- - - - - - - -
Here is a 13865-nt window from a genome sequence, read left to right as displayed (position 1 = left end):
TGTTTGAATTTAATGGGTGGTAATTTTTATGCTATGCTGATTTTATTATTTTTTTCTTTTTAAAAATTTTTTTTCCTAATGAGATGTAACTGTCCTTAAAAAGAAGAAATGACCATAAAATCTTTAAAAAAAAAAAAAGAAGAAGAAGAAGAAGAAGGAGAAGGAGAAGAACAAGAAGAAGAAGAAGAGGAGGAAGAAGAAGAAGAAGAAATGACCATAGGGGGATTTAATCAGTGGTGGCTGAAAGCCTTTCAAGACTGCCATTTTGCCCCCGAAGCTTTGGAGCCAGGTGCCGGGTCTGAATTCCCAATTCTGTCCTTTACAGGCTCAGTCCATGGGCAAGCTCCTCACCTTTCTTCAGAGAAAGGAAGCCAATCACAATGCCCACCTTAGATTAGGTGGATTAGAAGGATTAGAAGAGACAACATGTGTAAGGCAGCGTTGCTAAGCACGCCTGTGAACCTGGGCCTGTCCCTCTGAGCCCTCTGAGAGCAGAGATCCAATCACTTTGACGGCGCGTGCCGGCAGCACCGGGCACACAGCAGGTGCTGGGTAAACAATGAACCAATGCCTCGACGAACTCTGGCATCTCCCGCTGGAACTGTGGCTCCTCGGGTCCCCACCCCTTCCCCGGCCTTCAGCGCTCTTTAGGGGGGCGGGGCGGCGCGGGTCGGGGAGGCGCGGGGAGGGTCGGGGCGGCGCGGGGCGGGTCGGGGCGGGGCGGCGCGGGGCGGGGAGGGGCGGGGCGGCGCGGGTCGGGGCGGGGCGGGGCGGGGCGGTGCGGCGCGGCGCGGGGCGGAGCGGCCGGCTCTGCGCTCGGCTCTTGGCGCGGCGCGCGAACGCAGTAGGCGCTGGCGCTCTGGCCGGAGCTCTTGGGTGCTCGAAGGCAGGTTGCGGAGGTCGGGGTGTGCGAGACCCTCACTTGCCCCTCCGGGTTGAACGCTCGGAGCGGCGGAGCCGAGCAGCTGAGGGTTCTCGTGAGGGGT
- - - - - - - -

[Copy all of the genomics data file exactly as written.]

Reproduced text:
Here is a 13865-nt window from a genome sequence, read left to right as displayed (position 1 = left end):
TGTTTGAATTTAATGGGTGGTAATTTTTATGCTATGCTGATTTTATTATTTTTTTCTTTTTAAAAATTTTTTTTCCTAATGAGATGTAACTGTCCTTAAAAAGAAGAAATGACCATAAAATCTTTAAAAAAAAAAAAAGAAGAAGAAGAAGAAGAAGGAGAAGGAGAAGAACAAGAAGAAGAAGAAGAGGAGGAAGAAGAAGAAGAAGAAATGACCATAGGGGGATTTAATCAGTGGTGGCTGAAAGCCTTTCAAGACTGCCATTTTGCCCCCGAAGCTTTGGAGCCAGGTGCCGGGTCTGAATTCCCAATTCTGTCCTTTACAGGCTCAGTCCATGGGCAAGCTCCTCACCTTTCTTCAGAGAAAGGAAGCCAATCACAATGCCCACCTTAGATTAGGTGGATTAGAAGGATTAGAAGAGACAACATGTGTAAGGCAGCGTTGCTAAGCACGCCTGTGAACCTGGGCCTGTCCCTCTGAGCCCTCTGAGAGCAGAGATCCAATCACTTTGACGGCGCGTGCCGGCAGCACCGGGCACACAGCAGGTGCTGGGTAAACAATGAACCAATGCCTCGACGAACTCTGGCATCTCCCGCTGGAACTGTGGCTCCTCGGGTCCCCACCCCTTCCCCGGCCTTCAGCGCTCTTTAGGGGGGCGGGGCGGCGCGGGTCGGGGAGGCGCGGGGAGGGTCGGGGCGGCGCGGGGCGGGTCGGGGCGGGGCGGCGCGGGGCGGGGAGGGGCGGGGCGGCGCGGGTCGGGGCGGGGCGGGGCGGGGCGGTGCGGCGCGGCGCGGGGCGGAGCGGCCGGCTCTGCGCTCGGCTCTTGGCGCGGCGCGCGAACGCAGTAGGCGCTGGCGCTCTGGCCGGAGCTCTTGGGTGCTCGAAGGCAGGTTGCGGAGGTCGGGGTGTGCGAGACCCTCACTTGCCCCTCCGGGTTGAACGCTCGGAGCGGCGGAGCCGAGCAGCTGAGGGTTCTCGTGAGGGGT